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New Zealand Stumbles Towards UK-Style E-Commerce Legislation

Mary Swire,, Hong Kong

17 November 2000

Ministers in the Cook Islands, New Zealand's very own backyard tax haven, were no doubt pleased to hear yesterday that the Kiwi government is moving closer towards UK-style RIP e-commerce legislation, which if enacted will drive many new e-commerce business offshore and into the arms of the waiting Cook islanders.

In New Zealand the e-commerce legislative agenda is being driven by concerns about hacking: the first proposed change is an amendment to New Zealand's Crimes Act, which would make it illegal to access a computer system without authorization. But the amendment would exempt New Zealand's law enforcement and security agencies, working with appropriate authority.

The amendment also extends the definition of "private communication" to include not only oral communication but also e-mail, faxes, and message pagers. The second phase of the changes will be amendments to the Telecommunications Act, expected to go before parliament next month. That proposal would require telecommunications network operators to ensure their networks are capable of being intercepted.

Introducing the amendment, Government minister Paul Swain said: 'We need this legislation to protect the privacy of law abiding New Zealand citizens. Just as it is not cool or clever for a criminal to break into someone's home or workplace, it is not cool or clever to break into some one's computer."

And he said the exemptions for law enforcement and security agencies were necessary so that all forms of private communication were on the same footing as phone calls. "We need to give the police and security agencies powers to go after criminals who are using new technology to further their criminal activity," Swain told parliament.

Opposition parties immediately said they would oppose any increase in official snooping powers, although they supported the criminilisation of hacking as such. And researcher Nick Hager, author of the 1996 book Secret Power about the existence of the Echelon surveillance network, writing in New Zealand's Sunday Star Times newspaper, said that the planned extensions to New Zealand law, when taken together, have the same effect as Britain's controversial Regulation of Investigatory Powers Act.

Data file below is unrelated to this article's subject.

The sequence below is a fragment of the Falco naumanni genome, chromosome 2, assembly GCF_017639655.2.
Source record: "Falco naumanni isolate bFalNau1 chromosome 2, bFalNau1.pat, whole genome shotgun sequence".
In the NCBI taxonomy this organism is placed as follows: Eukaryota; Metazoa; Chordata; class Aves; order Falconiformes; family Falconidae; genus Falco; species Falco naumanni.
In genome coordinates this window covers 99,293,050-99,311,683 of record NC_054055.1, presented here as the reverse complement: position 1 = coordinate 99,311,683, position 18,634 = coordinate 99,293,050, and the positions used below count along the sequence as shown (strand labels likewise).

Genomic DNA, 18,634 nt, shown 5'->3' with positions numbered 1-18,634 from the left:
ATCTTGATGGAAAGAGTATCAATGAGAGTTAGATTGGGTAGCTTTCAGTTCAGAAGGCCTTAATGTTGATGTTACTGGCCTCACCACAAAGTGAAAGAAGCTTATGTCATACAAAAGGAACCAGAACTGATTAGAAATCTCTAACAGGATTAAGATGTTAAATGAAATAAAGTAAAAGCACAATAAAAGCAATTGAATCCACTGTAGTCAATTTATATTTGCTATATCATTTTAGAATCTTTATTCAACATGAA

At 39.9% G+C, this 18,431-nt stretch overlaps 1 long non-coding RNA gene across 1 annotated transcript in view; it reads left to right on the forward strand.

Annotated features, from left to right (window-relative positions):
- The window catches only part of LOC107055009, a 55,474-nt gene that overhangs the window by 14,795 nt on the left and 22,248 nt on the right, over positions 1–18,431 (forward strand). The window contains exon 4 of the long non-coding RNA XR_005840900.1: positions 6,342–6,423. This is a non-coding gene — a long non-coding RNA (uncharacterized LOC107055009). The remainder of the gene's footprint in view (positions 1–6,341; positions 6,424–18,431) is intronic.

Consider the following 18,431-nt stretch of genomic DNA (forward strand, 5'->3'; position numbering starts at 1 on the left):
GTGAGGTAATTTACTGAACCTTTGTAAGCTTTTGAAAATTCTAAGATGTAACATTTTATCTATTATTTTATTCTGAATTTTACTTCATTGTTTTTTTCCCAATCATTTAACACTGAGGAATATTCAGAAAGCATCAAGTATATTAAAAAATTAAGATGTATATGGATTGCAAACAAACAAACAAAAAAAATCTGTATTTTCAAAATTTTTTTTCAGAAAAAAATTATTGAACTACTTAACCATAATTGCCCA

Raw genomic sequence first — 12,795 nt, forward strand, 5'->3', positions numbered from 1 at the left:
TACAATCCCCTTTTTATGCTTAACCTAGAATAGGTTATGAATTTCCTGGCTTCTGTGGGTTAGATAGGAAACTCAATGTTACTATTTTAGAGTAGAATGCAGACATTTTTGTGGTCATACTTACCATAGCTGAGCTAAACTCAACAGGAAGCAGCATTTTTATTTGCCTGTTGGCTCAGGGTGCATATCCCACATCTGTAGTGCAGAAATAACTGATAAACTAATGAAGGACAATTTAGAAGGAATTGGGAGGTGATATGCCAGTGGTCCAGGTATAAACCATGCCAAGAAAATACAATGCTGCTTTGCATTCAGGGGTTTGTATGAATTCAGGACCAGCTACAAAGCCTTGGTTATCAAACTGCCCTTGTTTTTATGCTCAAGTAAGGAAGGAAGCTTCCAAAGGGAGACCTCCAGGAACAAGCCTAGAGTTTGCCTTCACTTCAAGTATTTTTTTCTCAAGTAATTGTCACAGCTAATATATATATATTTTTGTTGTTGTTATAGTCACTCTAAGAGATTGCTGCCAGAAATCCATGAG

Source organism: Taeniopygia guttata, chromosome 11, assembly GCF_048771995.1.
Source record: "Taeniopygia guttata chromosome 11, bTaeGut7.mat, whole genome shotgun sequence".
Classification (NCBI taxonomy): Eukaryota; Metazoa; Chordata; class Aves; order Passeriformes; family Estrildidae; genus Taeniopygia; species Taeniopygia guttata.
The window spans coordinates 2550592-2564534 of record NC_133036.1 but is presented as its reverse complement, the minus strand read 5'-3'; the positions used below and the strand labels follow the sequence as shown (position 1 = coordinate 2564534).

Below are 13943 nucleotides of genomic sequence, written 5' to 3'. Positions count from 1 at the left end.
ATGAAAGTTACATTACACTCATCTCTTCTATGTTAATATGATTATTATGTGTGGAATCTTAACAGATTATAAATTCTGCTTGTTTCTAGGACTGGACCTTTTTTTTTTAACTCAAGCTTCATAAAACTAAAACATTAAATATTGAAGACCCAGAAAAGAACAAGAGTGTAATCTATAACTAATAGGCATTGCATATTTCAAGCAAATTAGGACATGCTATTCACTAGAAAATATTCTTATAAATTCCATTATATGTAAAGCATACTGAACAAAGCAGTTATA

Hager's article suggests the new legislation would allow a permanent "interception interface" to be built into every Internet and phone company's system, which could be remotely controlled by intelligence and police agencies.

Officials at the Ministry of Economic Development say that the proposed changes to the Telecommunications Act are necessary because the police are unable to intercept calls on digital mobile networks and have pushed for the changes to require network operators to make their networks and any encrypted messages capable of interception. But Hager says this might mean new provisions to force people to hand over passwords and encryption keys.

New Zealand's independent Privacy Commissioner Bruce Slane, has serious concerns about the powers the proposed legislation could give police.

"I'm concerned that proposal should not establish search warrants as legal authority for remote access to computers ... a sort of 'police hacking' provision," says Slane. "I consider that the exception should be limited to having access to computers on premises which the police have entered pursuant to a search warrant."

"If the exemption were to enable the police to have access without ever having entered the premises, it would be an entirely new surreptitious means of carrying out investigations which would carry worrying privacy and accountability issues," Slane said.

Nicky Hager is sceptical that the Government will allow real debate. 'The trouble is that when the government has committed itself, internally before the issues are even made public it's much harder to make them change their minds. However, I don't think they have appreciated at all how big the public reaction may be,' he said.

For the minister Paul Swain, the choice is clear. 'If New Zealand is to be successful in the new economy, we have to have an environment where our law-abiding businesses and consumers can conduct their business with confidence that their privacy is being protected.' Well OK, Minister, that will be in the Cook Islands then, yes?


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